Both Italian and English law base loss on the damages the creditor has suffered, rather than the benefit gained by the defaulting debtor, and both systems assess on the assumption of foreseeability of damages and strict liability; however, Italian law also considers the principle of good faith.
Italian law also tends to grant a judgment for monetary relief together with an order for performance or termination; however, in English law, monetary remedies can be used alone.
Furthermore, in Italian law, if a plaintiff is considered to have been partly responsible for the defendant’s breach of contract, damages will be reduced. This is not found in English law. There is a duty to mitigate in both systems; however, in Italian law the test is based on good faith, whereas English law considers the importance of reasonableness. Also, English law provides for a wider scope for damages: Italian law would be more likely to recommend alternative performance.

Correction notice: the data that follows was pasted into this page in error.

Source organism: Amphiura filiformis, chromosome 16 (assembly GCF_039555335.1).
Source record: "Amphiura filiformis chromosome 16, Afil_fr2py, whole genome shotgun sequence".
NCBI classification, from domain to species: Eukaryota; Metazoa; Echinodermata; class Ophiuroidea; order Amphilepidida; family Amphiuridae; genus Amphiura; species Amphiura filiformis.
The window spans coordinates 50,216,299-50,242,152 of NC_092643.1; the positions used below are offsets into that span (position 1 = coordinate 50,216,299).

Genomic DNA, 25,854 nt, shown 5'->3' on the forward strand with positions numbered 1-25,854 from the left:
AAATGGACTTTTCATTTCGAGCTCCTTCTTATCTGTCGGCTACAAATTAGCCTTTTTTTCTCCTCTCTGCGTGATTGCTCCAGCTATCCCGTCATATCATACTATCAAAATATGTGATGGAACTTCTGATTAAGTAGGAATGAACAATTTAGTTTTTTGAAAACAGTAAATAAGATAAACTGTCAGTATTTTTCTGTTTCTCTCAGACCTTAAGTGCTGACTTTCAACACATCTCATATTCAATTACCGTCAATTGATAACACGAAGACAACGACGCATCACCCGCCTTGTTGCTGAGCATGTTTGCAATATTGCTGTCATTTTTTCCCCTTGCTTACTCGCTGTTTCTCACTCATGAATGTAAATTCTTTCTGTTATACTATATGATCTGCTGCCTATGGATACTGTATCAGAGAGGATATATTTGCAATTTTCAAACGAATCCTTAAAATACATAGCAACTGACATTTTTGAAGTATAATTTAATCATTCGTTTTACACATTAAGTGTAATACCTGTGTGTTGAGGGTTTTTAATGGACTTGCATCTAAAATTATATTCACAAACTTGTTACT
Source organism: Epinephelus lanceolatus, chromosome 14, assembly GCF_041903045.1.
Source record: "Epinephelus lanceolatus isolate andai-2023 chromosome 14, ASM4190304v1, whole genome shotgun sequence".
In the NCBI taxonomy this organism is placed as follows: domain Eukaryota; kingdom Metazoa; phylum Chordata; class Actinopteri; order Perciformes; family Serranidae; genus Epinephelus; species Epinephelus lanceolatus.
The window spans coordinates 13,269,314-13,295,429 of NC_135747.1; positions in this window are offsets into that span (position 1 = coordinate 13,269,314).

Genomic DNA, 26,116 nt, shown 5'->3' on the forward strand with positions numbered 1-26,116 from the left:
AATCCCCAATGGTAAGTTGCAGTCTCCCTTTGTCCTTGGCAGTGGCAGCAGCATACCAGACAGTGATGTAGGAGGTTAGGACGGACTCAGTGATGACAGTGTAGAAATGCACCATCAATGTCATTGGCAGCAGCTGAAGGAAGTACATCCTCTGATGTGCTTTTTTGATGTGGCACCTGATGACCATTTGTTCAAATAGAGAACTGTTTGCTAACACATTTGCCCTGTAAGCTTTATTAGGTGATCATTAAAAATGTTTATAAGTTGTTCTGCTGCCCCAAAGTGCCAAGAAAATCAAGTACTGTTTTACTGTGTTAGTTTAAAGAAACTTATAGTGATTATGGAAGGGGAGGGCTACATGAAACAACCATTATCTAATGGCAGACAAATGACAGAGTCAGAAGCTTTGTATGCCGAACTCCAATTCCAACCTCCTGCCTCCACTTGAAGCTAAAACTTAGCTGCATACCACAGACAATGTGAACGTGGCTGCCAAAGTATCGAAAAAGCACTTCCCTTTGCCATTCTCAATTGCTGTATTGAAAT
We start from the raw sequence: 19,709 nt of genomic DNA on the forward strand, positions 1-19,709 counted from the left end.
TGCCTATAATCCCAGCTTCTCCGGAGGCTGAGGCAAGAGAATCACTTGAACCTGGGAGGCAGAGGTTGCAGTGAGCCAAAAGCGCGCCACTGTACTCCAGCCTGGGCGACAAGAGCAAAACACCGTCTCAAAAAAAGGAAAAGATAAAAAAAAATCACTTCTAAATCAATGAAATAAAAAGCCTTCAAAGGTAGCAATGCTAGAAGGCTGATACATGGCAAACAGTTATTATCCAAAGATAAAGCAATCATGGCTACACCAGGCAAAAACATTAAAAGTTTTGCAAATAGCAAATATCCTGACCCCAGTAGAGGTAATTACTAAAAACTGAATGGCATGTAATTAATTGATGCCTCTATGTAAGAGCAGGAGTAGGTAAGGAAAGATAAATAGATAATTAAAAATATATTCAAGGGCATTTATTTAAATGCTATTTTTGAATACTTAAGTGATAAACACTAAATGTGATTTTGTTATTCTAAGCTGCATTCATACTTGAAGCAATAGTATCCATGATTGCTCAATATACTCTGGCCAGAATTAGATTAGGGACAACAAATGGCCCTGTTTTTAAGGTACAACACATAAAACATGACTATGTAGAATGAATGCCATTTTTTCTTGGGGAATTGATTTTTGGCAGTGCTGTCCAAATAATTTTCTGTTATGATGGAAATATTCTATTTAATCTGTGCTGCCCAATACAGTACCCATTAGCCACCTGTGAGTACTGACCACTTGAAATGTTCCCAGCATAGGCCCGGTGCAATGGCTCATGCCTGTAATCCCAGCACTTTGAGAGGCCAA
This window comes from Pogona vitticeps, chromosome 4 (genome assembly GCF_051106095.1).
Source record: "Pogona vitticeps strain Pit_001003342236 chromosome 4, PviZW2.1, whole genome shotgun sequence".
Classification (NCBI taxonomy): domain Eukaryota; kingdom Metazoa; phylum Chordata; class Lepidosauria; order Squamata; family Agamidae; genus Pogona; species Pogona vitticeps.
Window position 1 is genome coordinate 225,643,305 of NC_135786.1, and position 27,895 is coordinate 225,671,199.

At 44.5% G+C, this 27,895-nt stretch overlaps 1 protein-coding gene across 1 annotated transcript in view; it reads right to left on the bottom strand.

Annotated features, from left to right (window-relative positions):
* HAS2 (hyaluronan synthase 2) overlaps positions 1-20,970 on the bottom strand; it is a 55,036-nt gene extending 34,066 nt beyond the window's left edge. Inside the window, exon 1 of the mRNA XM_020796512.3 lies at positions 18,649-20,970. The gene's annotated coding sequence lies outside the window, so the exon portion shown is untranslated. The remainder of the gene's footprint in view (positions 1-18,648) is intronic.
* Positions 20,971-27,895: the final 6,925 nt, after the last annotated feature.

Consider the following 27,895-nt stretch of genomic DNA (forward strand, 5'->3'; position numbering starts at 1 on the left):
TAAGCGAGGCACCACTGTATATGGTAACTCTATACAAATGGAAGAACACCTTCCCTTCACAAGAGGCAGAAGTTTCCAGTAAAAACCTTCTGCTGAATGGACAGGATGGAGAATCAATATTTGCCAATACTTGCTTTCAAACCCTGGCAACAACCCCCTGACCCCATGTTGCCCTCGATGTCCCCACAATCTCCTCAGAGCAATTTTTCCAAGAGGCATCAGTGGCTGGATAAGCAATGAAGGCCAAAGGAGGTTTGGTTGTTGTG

Performance is considered quite differently in the legal systems; however, the importance of terminology for comparative lawyers is crucial. This is especially the case in relation to the fact that Italian law provides for both performance and specific performance (esecuzione specifica e/o esecuzione forzata in forma specifica), but English law has only specific performance. In Italian law, specific performance is a primary remedy, but it can only be ordered by the courts in English law.
Despite the differences in the remedies between Italian and English law, and between the common law and civil law system, they are surprisingly similar. In a globalised world, laws are becoming increasingly harmonised. Nevertheless, terminology continues to be of the utmost importance in the interpretation of contracts, and for this, not only is linguistic ability required, but also in-depth legal knowledge. An absence of this can result in misunderstandings and the misuse of terminology, which in Italian law would lead to the wrong conclusion.